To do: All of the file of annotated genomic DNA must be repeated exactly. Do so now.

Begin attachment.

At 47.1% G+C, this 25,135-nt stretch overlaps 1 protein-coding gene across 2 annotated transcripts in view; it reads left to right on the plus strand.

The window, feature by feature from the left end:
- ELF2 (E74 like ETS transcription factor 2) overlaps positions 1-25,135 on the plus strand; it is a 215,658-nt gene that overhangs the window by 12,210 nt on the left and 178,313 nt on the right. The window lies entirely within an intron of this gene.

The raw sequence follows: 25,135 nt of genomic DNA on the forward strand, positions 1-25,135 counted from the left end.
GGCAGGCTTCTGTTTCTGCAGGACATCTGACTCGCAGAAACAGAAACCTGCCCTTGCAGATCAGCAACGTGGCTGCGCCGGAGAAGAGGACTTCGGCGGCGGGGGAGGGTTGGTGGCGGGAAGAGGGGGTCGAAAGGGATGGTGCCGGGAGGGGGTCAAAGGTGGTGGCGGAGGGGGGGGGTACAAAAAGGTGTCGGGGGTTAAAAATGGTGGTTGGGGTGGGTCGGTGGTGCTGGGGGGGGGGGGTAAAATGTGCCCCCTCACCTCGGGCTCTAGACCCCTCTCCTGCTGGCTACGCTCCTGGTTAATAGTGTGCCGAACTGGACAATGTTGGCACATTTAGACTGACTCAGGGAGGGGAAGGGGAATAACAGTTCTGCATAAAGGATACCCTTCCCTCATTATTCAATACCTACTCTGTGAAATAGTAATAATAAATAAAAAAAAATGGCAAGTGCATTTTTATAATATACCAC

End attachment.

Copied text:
At 47.1% G+C, this 25,135-nt stretch overlaps 1 protein-coding gene across 2 annotated transcripts in view; it reads left to right on the plus strand.

The window, feature by feature from the left end:
- ELF2 (E74 like ETS transcription factor 2) overlaps positions 1-25,135 on the plus strand; it is a 215,658-nt gene that overhangs the window by 12,210 nt on the left and 178,313 nt on the right. The window lies entirely within an intron of this gene.

The raw sequence follows: 25,135 nt of genomic DNA on the forward strand, positions 1-25,135 counted from the left end.
GGCAGGCTTCTGTTTCTGCAGGACATCTGACTCGCAGAAACAGAAACCTGCCCTTGCAGATCAGCAACGTGGCTGCGCCGGAGAAGAGGACTTCGGCGGCGGGGGAGGGTTGGTGGCGGGAAGAGGGGGTCGAAAGGGATGGTGCCGGGAGGGGGTCAAAGGTGGTGGCGGAGGGGGGGGGTACAAAAAGGTGTCGGGGGTTAAAAATGGTGGTTGGGGTGGGTCGGTGGTGCTGGGGGGGGGGGGTAAAATGTGCCCCCTCACCTCGGGCTCTAGACCCCTCTCCTGCTGGCTACGCTCCTGGTTAATAGTGTGCCGAACTGGACAATGTTGGCACATTTAGACTGACTCAGGGAGGGGAAGGGGAATAACAGTTCTGCATAAAGGATACCCTTCCCTCATTATTCAATACCTACTCTGTGAAATAGTAATAATAAATAAAAAAAAATGGCAAGTGCATTTTTATAATATACCAC